Slug life – Epic review


By Jess Lomas
June 25, 2013

While humans are obsessed with the global warming debate and to what extent we’ve impacted the environment, it turns out it has nothing to do with us at all. In Epic, the new animated feature from the creators of Ice Age, Mary Katherine a.k.a M.K. (Amanda Seyfried) returns to her estranged father’s country house after the death of her mother. Her father, Professor Bomba (Jason Sudeikis), is an eccentric scientist who has pushed everyone close to him away in his pursuit to prove the existence of miniature beings living in the neighbouring forest. Just as M.K. is about to give up on him too she is inadvertently thrust into the age-old battle between good and evil as the Leafmen, who protect nature, fight off the Boggans, who destroy it.

Shrunk down in size by Queen Tara (Beyonce Knowles) and tasked with protecting a sacred flower bud, M.K. must help Leafmen leader Ronin (Colin Farrell), arrogant rookie Nod (Josh Hutcherson), and protectors Grub (Chris O’Dowd) and Mub (Aziz Ansari) get the bud to safety so that it can bloom in full moonlight and reveal the new Queen. Standing in their way is the leader of the Boggans, Mandrake (Christoph Waltz), who aims to capture the bud for himself and prevent the forest from flourishing.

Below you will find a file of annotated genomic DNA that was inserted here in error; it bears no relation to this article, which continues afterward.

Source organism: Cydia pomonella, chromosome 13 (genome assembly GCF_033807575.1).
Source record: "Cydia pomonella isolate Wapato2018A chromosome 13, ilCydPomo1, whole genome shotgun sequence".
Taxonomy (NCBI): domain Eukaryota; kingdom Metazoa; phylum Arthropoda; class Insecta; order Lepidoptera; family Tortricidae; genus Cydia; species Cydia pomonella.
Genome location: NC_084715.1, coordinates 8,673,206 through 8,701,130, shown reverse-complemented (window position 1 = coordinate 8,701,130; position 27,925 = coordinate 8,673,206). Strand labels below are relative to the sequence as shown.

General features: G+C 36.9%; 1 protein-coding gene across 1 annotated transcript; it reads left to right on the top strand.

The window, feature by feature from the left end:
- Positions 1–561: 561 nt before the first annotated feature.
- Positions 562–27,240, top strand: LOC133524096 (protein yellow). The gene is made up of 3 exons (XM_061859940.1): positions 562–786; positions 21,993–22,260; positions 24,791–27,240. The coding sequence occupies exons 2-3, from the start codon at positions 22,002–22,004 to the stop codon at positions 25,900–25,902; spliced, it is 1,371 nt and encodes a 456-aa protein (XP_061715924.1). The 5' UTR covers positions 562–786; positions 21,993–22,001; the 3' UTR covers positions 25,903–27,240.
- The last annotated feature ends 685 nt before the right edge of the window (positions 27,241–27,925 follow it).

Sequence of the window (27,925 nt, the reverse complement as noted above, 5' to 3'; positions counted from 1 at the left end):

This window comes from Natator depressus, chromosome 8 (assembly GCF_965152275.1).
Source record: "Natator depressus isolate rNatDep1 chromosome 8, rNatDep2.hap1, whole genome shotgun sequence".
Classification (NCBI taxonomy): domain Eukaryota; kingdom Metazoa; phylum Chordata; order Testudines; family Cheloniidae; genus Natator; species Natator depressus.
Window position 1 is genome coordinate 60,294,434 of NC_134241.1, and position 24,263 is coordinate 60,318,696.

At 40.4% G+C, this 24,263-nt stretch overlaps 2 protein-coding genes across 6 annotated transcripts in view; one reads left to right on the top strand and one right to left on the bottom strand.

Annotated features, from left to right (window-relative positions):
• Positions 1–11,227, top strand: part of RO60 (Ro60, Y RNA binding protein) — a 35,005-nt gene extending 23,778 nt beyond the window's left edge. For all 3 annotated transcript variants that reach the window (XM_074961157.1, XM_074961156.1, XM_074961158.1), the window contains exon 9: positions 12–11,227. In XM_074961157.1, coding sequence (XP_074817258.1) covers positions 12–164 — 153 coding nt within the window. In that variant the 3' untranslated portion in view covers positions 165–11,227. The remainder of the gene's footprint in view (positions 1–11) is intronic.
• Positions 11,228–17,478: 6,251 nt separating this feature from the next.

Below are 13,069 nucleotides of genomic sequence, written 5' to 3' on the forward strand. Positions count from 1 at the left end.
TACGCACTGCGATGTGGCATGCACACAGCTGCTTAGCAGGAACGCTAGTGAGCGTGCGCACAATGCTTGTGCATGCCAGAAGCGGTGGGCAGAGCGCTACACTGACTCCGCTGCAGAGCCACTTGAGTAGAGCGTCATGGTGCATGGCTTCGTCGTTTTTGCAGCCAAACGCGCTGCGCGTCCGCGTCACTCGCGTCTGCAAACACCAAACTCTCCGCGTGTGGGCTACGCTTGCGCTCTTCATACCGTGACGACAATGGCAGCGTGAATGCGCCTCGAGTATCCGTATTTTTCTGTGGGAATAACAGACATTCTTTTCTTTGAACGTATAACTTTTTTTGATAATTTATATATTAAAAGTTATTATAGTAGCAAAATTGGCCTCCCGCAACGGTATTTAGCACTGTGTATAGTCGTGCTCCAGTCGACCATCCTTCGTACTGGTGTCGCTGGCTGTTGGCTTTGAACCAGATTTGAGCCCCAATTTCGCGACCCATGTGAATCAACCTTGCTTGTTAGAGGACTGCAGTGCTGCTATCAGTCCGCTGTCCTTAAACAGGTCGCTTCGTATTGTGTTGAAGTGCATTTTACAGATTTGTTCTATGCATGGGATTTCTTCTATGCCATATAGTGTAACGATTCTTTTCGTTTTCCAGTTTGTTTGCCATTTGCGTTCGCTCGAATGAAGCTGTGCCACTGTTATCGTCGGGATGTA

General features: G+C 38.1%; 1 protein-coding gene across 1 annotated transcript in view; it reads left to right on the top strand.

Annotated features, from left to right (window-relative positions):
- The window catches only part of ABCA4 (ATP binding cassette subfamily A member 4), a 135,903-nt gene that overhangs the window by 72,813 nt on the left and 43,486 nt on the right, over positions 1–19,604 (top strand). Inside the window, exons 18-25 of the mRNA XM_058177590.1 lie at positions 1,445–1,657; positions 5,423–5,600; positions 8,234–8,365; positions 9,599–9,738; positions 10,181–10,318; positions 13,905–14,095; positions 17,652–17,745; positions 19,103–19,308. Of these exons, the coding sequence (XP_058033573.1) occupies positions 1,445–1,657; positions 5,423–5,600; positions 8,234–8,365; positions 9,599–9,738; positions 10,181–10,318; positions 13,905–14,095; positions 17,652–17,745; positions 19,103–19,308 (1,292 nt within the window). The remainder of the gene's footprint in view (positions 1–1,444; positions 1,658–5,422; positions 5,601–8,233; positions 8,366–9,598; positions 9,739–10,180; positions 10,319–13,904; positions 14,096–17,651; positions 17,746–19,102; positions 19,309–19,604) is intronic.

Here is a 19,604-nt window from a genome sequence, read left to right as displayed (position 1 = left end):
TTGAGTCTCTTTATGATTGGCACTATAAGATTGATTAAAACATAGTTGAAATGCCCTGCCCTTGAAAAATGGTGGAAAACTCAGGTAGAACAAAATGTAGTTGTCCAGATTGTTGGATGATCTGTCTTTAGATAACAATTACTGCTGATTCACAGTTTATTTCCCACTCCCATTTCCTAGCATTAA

The first thing that strikes you as special about Epic is the landscape animation, which is prominently realistic and detailed; the character animation a distant second. For all the successes of the Ice Age franchise, the animation was visibly more simplistic than its Pixar counterparts. In Epic, director Chris Wedge and his team have pushed the limits and delivered stunning scenery that really pops in 3-D. Comparisons to eco-family flick Fern Gully are unavoidable, yet Epic sets itself apart by refusing to swamp its audience with environmental messages and mantras. Beyond the repeated motto – ‘Many leaves, One tree,’ which is more a reminder that no matter how alone we may feel we are all connected – the movie, while showing an environmental battle ground, is primarily focused on relationships and family.

Epic may have an uninspiring title that still invites grandiose expectations, but those who are willing to go along for the ride with M.K. will be delighted. Criticisms could be made of some one-dimensional characters and predictable plot developments. Overall, however, this is a charming, classical family film in every sense of the genre.


Epic arrives in NSW/VIC/QLD cinemas June 27, and SA/WA cinemas July 4, 2013.

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